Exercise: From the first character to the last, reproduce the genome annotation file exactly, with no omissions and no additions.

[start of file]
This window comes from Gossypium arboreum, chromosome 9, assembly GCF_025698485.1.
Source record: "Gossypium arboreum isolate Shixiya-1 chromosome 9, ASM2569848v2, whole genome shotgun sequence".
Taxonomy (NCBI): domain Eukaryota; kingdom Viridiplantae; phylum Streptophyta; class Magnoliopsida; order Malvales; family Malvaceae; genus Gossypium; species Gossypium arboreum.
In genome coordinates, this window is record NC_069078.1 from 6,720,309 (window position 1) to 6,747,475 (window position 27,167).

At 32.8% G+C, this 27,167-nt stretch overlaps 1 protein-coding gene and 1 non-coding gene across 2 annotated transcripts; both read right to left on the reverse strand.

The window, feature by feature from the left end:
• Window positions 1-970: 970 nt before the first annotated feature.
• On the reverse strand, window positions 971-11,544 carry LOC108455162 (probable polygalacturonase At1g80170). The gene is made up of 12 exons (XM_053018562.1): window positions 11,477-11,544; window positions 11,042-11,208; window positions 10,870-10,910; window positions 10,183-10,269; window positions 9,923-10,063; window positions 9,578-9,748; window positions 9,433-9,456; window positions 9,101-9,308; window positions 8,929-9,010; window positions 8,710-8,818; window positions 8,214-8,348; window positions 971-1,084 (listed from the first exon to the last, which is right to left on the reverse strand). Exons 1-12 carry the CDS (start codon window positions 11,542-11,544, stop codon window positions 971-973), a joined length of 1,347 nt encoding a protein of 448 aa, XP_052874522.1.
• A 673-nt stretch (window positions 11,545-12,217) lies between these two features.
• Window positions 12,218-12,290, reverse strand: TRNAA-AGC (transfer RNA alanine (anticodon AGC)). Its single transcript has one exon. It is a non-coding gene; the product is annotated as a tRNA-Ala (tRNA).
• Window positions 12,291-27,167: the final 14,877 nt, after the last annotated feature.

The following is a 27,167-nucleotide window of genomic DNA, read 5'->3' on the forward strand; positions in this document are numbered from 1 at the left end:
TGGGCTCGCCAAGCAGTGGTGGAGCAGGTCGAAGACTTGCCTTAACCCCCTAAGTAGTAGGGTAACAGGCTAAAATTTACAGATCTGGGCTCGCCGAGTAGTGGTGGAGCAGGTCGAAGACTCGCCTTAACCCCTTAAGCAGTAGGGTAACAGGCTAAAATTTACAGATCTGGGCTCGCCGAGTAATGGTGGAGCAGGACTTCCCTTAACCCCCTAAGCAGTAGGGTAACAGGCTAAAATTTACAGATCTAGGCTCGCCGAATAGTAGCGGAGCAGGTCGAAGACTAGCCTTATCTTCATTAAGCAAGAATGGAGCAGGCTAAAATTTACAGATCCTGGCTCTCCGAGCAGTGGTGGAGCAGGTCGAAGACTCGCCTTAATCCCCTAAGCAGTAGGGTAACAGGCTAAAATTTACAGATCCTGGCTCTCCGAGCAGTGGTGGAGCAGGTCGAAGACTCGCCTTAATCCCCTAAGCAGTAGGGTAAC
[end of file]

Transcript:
This window comes from Gossypium arboreum, chromosome 9, assembly GCF_025698485.1.
Source record: "Gossypium arboreum isolate Shixiya-1 chromosome 9, ASM2569848v2, whole genome shotgun sequence".
Taxonomy (NCBI): domain Eukaryota; kingdom Viridiplantae; phylum Streptophyta; class Magnoliopsida; order Malvales; family Malvaceae; genus Gossypium; species Gossypium arboreum.
In genome coordinates, this window is record NC_069078.1 from 6,720,309 (window position 1) to 6,747,475 (window position 27,167).

At 32.8% G+C, this 27,167-nt stretch overlaps 1 protein-coding gene and 1 non-coding gene across 2 annotated transcripts; both read right to left on the reverse strand.

The window, feature by feature from the left end:
• Window positions 1-970: 970 nt before the first annotated feature.
• On the reverse strand, window positions 971-11,544 carry LOC108455162 (probable polygalacturonase At1g80170). The gene is made up of 12 exons (XM_053018562.1): window positions 11,477-11,544; window positions 11,042-11,208; window positions 10,870-10,910; window positions 10,183-10,269; window positions 9,923-10,063; window positions 9,578-9,748; window positions 9,433-9,456; window positions 9,101-9,308; window positions 8,929-9,010; window positions 8,710-8,818; window positions 8,214-8,348; window positions 971-1,084 (listed from the first exon to the last, which is right to left on the reverse strand). Exons 1-12 carry the CDS (start codon window positions 11,542-11,544, stop codon window positions 971-973), a joined length of 1,347 nt encoding a protein of 448 aa, XP_052874522.1.
• A 673-nt stretch (window positions 11,545-12,217) lies between these two features.
• Window positions 12,218-12,290, reverse strand: TRNAA-AGC (transfer RNA alanine (anticodon AGC)). Its single transcript has one exon. It is a non-coding gene; the product is annotated as a tRNA-Ala (tRNA).
• Window positions 12,291-27,167: the final 14,877 nt, after the last annotated feature.

The following is a 27,167-nucleotide window of genomic DNA, read 5'->3' on the forward strand; positions in this document are numbered from 1 at the left end:
TGGGCTCGCCAAGCAGTGGTGGAGCAGGTCGAAGACTTGCCTTAACCCCCTAAGTAGTAGGGTAACAGGCTAAAATTTACAGATCTGGGCTCGCCGAGTAGTGGTGGAGCAGGTCGAAGACTCGCCTTAACCCCTTAAGCAGTAGGGTAACAGGCTAAAATTTACAGATCTGGGCTCGCCGAGTAATGGTGGAGCAGGACTTCCCTTAACCCCCTAAGCAGTAGGGTAACAGGCTAAAATTTACAGATCTAGGCTCGCCGAATAGTAGCGGAGCAGGTCGAAGACTAGCCTTATCTTCATTAAGCAAGAATGGAGCAGGCTAAAATTTACAGATCCTGGCTCTCCGAGCAGTGGTGGAGCAGGTCGAAGACTCGCCTTAATCCCCTAAGCAGTAGGGTAACAGGCTAAAATTTACAGATCCTGGCTCTCCGAGCAGTGGTGGAGCAGGTCGAAGACTCGCCTTAATCCCCTAAGCAGTAGGGTAAC